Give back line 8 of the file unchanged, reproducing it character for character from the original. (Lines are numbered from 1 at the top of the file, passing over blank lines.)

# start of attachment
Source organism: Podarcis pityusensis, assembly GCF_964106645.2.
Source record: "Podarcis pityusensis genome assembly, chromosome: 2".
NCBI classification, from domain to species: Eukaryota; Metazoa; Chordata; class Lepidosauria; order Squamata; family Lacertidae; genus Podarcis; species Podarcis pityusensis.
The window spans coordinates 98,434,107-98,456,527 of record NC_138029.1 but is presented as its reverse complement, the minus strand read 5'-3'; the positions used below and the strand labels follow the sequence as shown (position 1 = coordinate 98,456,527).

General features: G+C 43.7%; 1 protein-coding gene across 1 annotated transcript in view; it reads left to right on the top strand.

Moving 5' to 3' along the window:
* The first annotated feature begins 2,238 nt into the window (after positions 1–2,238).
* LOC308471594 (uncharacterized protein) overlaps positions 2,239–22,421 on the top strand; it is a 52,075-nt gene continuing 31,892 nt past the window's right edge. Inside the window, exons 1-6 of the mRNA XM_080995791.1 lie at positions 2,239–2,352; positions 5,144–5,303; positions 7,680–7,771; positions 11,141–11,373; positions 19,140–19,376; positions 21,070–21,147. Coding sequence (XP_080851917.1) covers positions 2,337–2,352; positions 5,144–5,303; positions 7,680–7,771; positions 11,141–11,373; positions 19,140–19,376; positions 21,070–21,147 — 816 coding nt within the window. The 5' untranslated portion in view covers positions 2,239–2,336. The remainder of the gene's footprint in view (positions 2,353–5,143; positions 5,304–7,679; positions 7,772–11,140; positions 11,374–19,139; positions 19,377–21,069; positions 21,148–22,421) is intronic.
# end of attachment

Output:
* LOC308471594 (uncharacterized protein) overlaps positions 2,239–22,421 on the top strand; it is a 52,075-nt gene continuing 31,892 nt past the window's right edge. Inside the window, exons 1-6 of the mRNA XM_080995791.1 lie at positions 2,239–2,352; positions 5,144–5,303; positions 7,680–7,771; positions 11,141–11,373; positions 19,140–19,376; positions 21,070–21,147. Coding sequence (XP_080851917.1) covers positions 2,337–2,352; positions 5,144–5,303; positions 7,680–7,771; positions 11,141–11,373; positions 19,140–19,376; positions 21,070–21,147 — 816 coding nt within the window. The 5' untranslated portion in view covers positions 2,239–2,336. The remainder of the gene's footprint in view (positions 2,353–5,143; positions 5,304–7,679; positions 7,772–11,140; positions 11,374–19,139; positions 19,377–21,069; positions 21,148–22,421) is intronic.